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4 Ways to Talk to a Partner About Sex Anxiety

communication sex anxiety Jan 09, 2022

Let's face it, anxiety sucks. It can make you feel like a prisoner in your own head and as if there is no escape from the ever-present worry. In fact, sometimes talking about our worries to someone else can be just what we need to remind ourselves that we're not alone in these experiences and feelings. 


If you're looking for ways to talk to your partner about how they are feeling anxious, here are four suggestions: 

1) Ask them to plan a time together to do a mental health check-in for both of you 

This way you know that every partner is fully engaged and ready for the conversation. Sometimes our anxiety presses us to address a concern right away, and that totally makes sense. However we can’t force a partner to have that conversation if they’re not ready, nor does it do your anxiety or your relationship a service to discuss this under duress. It’s best to allow partners time to gather their thoughts for the check-in. The check-in doesn’t have to be an intense process if you don’t want it to, you can treat it as a casual conversation in bed. The point is to set aside uninterrupted time for you, your partner(s) and your relationship. 

2) Be honest about your feelings without blaming the other person

This is where Non-Violent Communication comes in handy. It’s best to remember to speak from your own experience. Anxiety can activate our threat response and go to fight-or-flight response. It can be incredibly hard to be clear-headed in these moments of heightened anxiety. It’s best to try to center yourself with some breathing exercises or a walk before the conversation so that you can be as grounded as you can to be present in the conversation without blame or accusation. Just let them know how you’re feeling and ask for them to hear you out. This can help with your need to feel heard and understood.

Make sure to offer the same. This can be during the same conversation or during another time if one or all of you are needing time to rest between discussions.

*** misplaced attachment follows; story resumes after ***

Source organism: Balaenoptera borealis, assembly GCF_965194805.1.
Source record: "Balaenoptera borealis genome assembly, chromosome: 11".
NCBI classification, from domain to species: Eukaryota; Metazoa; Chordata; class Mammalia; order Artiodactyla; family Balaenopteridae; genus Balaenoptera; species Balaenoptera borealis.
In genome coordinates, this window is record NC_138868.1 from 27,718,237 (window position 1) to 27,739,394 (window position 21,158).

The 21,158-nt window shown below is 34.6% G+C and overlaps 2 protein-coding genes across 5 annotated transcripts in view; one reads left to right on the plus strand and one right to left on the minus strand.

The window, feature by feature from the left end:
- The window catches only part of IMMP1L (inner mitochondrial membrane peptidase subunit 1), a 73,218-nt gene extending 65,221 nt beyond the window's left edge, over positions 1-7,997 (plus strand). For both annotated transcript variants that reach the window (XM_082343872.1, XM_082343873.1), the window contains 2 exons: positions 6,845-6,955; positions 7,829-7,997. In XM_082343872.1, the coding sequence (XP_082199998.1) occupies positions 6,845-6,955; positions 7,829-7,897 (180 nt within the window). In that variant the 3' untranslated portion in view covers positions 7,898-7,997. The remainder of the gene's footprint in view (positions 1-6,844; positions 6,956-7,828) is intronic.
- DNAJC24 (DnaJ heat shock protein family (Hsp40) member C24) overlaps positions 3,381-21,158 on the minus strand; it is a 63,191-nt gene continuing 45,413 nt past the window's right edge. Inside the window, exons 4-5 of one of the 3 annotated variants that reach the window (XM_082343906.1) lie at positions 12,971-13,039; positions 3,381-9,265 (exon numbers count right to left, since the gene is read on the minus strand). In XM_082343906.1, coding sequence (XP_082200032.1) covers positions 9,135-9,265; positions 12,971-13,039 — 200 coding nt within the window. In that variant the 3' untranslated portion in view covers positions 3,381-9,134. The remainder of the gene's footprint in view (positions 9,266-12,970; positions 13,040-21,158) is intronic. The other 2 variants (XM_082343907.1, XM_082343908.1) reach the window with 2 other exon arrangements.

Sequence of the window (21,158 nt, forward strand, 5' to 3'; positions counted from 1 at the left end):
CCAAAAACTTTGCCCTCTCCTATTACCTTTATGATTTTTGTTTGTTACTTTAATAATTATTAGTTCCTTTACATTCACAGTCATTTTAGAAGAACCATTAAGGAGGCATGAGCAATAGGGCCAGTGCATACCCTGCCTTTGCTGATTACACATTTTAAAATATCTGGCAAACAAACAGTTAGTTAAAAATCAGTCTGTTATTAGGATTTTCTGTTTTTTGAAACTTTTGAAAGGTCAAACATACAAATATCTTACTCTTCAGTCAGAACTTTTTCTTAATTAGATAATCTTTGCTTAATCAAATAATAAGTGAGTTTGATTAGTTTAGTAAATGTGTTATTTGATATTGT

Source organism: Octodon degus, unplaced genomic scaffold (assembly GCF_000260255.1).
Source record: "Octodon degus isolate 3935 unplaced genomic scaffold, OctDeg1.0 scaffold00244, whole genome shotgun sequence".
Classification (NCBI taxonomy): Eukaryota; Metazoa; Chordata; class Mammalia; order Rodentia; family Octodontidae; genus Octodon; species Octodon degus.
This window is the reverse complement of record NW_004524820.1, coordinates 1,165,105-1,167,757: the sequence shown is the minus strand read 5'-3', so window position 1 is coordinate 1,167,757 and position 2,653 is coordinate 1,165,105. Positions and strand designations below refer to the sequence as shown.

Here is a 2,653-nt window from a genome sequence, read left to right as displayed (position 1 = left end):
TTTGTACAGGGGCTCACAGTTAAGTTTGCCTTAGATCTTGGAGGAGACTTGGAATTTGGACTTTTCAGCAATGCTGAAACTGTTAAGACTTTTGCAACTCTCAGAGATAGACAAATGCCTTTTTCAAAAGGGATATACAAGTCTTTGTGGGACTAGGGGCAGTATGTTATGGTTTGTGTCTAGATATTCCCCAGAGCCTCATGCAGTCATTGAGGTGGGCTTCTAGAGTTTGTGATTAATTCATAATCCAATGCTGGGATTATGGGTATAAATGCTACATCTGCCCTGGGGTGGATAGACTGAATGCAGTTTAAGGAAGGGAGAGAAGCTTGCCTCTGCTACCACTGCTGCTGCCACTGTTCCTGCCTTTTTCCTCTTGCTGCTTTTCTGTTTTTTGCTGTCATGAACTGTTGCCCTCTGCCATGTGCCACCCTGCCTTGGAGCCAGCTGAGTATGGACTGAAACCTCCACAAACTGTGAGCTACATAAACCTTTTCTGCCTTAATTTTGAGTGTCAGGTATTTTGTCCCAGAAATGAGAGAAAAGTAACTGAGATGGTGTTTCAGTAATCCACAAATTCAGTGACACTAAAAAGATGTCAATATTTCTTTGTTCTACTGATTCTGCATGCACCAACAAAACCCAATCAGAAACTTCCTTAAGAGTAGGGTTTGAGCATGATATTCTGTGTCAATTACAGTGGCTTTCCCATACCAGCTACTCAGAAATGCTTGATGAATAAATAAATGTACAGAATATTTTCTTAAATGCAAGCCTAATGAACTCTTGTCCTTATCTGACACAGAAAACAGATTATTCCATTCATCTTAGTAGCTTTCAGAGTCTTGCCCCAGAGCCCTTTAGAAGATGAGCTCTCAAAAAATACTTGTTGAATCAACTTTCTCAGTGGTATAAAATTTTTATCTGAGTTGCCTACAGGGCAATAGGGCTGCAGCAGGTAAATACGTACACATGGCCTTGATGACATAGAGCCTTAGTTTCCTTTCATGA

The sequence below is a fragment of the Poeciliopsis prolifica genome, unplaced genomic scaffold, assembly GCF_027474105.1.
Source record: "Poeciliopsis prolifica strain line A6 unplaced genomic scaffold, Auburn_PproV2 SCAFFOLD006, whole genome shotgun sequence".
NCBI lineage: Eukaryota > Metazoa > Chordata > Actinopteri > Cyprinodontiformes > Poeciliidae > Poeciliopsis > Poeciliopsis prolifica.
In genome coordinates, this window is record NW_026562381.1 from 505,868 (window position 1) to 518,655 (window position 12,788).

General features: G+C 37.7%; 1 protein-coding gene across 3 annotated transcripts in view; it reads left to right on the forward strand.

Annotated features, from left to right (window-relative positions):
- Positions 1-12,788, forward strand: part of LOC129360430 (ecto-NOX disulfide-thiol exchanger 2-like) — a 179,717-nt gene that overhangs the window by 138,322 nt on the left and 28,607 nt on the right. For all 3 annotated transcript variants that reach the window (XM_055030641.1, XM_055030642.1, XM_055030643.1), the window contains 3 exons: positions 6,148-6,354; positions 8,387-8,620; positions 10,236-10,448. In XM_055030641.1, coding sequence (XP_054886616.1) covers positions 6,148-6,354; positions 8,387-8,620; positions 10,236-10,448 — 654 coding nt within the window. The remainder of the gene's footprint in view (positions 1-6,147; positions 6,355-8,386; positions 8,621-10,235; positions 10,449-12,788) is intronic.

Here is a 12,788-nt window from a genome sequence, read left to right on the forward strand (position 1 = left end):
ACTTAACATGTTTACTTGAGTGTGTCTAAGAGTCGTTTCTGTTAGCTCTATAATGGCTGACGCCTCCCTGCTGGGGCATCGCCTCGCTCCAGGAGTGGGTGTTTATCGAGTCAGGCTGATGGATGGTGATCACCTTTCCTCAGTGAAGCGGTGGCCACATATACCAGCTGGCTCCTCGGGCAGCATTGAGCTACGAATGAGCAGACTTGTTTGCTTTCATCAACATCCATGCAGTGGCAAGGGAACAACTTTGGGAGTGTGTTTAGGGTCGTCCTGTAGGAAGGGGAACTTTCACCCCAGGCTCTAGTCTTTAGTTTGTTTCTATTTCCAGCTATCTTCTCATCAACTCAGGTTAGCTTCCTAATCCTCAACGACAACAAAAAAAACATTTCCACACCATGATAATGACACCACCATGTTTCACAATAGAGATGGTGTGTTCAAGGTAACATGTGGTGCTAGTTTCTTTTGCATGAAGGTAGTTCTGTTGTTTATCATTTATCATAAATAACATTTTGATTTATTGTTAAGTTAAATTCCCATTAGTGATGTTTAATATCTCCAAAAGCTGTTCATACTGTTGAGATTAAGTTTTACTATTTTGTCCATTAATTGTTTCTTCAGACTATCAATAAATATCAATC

3) Share with them a time when you were anxious and tell them what helped calm you down

This can help with the need to be concretely supported. Sharing with a partner a time that you were able to soothe your anxiety can help them understand what your anxiety looks like in the moment, and what they can do to support you. 

4) Make sure they know that it is ok for them to ask how you are feeling

If this is true for you and doesn’t overwhelm you, it can be important to let a partner know that they can check in on you. Sometimes partners of anxiety feel like if they bring it up it will “make things worse” when that might not be the case. 

It’s really important to keep the lines of communication open, even if it's hard or uncomfortable.


Anxiety can be a complicated and overwhelming feeling to manage, but it's important to talk about the way you feel. If you've been struggling with anxiety around sex or dating, I would love for us to connect! As a sex therapist with over ten years experience, I'm excited to offer an online group where men can come together and learn how they too can navigate their sex and dating anxiety while being supported by other men who have similar experiences. Learn more about my upcoming groups here!

Learn about how sex anxiety shows up and other ways to talk about it in my mini-course

Hearts and Handbags,

David Khalili, LMFT

Bio: David Khalili, LMFT is a sex therapist and couples therapist in the San Francisco Bay Area. He works with individuals and relationships via telehealth focusing on sex and anxiety, multiheritage couples, and burnout. David enjoys spending time with his fam, watching trash TV, and exploring his new found “outdoorsy” self.

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